Sunday, March 23 / 2:30 pm @ Cinematheque
Introduced by Alicia Smith and Nyla Innuksuk
There’s a lot happening in the Arctic. Canadians are talking about environmental, geopolitical, military and cultural issues, and Stories from Our Land adds engaging voices to the discussion. This National Film Board initiative gave Nunavut filmmakers the opportunity to create a 5-minute short that followed a couple of key guidelines: each film had to be made without the use of interviews or narration, and it had to tell a northern story from a northern perspective.
Taking Shape / Directed by Sarah McNair-Landry, 2014, Canada, 12 min / This film follows the transformation of a stone as it’s meticulously carved into a beautiful piece of Inuit art. Inuit have always had a strong connection with the land, and that connection continues to show through the art that they make. The local carvers, whose ancestors once depended on the land to hunt, now depend on this local organic rock as income.
Inngiruti – The Thing that Sings! / Directed by Nyla Innuksuk, 2012, Canada, 5 min / In Pangnirtung, two elders reminisce about the dances held in their community 50 years ago. One of the elders is master accordion player Simeonie Keenainak, and pretty soon he is making toe-tapping music with his instrument. In this celebration of the pleasures of music and dance, Keenainak plays for the enjoyment of friends, family and the community at large.
Nippaq / Directed by Qajaaq Ellsworth, 2011, Canada, 3 min / Hunter Joshua Atagooyuk stands by a seal’s breathing hole. He hunches over, silent, waiting. The sun crosses the sky, hours pass, yet Atagooyuk remains, waiting for the right moment to strike.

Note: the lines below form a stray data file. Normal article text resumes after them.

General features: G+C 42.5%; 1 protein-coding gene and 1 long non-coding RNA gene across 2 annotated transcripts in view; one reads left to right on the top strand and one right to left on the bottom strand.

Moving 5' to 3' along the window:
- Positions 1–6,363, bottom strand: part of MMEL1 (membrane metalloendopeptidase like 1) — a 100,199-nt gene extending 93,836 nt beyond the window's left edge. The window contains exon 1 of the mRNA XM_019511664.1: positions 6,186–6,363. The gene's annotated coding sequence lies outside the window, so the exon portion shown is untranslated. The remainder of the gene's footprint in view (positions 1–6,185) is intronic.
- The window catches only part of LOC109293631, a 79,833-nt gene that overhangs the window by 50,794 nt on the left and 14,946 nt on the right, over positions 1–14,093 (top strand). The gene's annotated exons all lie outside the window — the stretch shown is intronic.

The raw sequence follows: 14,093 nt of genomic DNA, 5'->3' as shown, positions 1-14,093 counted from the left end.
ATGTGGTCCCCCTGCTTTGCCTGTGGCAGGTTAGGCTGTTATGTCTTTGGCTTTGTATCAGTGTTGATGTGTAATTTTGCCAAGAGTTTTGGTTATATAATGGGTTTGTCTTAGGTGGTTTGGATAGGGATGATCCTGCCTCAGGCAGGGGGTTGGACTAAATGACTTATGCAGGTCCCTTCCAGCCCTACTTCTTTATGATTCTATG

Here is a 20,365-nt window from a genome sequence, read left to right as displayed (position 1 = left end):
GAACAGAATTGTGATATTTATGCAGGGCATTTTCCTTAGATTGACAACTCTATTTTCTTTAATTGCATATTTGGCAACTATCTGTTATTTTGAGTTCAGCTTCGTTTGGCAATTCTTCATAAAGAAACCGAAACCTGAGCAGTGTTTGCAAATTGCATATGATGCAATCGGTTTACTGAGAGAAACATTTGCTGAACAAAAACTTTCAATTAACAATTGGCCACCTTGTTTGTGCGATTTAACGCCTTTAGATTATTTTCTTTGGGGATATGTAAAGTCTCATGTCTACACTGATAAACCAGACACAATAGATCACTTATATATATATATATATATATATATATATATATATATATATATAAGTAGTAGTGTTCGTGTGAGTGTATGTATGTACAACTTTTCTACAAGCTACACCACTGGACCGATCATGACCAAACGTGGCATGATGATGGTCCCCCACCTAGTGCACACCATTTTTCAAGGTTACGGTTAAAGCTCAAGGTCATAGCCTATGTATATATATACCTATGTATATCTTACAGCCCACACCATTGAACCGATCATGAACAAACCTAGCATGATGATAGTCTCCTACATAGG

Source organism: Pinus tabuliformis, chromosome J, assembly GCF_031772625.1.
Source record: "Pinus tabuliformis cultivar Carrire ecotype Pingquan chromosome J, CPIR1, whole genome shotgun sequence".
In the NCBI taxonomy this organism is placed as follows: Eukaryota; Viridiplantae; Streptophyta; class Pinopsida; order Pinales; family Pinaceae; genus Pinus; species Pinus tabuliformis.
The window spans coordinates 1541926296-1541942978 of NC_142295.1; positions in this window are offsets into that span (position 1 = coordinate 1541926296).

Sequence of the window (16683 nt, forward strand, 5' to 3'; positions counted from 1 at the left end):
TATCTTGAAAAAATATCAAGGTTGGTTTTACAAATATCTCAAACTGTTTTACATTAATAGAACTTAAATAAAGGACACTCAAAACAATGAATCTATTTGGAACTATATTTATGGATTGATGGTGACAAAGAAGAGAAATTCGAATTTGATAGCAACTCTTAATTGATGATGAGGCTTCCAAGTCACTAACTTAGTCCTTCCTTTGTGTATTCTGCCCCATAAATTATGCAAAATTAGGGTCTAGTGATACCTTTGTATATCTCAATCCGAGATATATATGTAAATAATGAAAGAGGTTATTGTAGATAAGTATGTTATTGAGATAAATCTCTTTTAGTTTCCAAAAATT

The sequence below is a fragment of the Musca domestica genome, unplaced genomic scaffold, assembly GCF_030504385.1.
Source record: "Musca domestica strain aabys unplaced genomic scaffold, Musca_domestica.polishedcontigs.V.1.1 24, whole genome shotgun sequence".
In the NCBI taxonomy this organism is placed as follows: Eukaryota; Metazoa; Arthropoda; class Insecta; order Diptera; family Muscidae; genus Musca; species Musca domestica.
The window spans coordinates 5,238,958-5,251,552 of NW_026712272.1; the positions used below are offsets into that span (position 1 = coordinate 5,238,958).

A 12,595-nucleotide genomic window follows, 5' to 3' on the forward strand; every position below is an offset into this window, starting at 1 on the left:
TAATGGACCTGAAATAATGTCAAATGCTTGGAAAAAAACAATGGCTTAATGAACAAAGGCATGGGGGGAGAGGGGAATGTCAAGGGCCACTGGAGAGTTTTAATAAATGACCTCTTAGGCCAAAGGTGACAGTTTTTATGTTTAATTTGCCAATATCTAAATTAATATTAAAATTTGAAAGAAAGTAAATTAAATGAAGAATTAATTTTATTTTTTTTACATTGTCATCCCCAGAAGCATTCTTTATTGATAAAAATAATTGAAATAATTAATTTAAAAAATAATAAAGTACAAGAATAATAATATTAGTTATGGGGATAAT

Tide / Directed by Ericka Chemko, 2012, Canada, 4 min / A beautiful short film that captures the majesty of ice sculpted by wind and water. Time-lapse imagery reveals the dynamic intertidal dance of water and ice in the Arctic.
Family Making Sleds / Directed by Rosie Bonnie Ammaaq, 2012, Canada, 5 min / A man threads rope through runners and slats, expertly tying the knots that hold them together. Meanwhile, a woman and her child cut up cardboard, shaping and decorating the pieces to create their own stylized sleds. Family Making Sleds is an homage to the skill of building sleds that also captures the sheer joy of using them to race downhill.
If You Want to Get Married… You Have to Learn How to Build an Igloo! / Directed by Allen Auksaq, 2011, Canada, 5 min / In the spirit of the 1949 NFB classic How to Build an Igloo, this film records Dean Ittuksarjuat as he constructs the traditional Inuit home. From the first cut of the snow knife, to the carving of the entrance after the last block of snow has been placed on the roof, this is an inside-and-out look at the entire fascinating process.
Presented in partnership with the National Film Board of Canada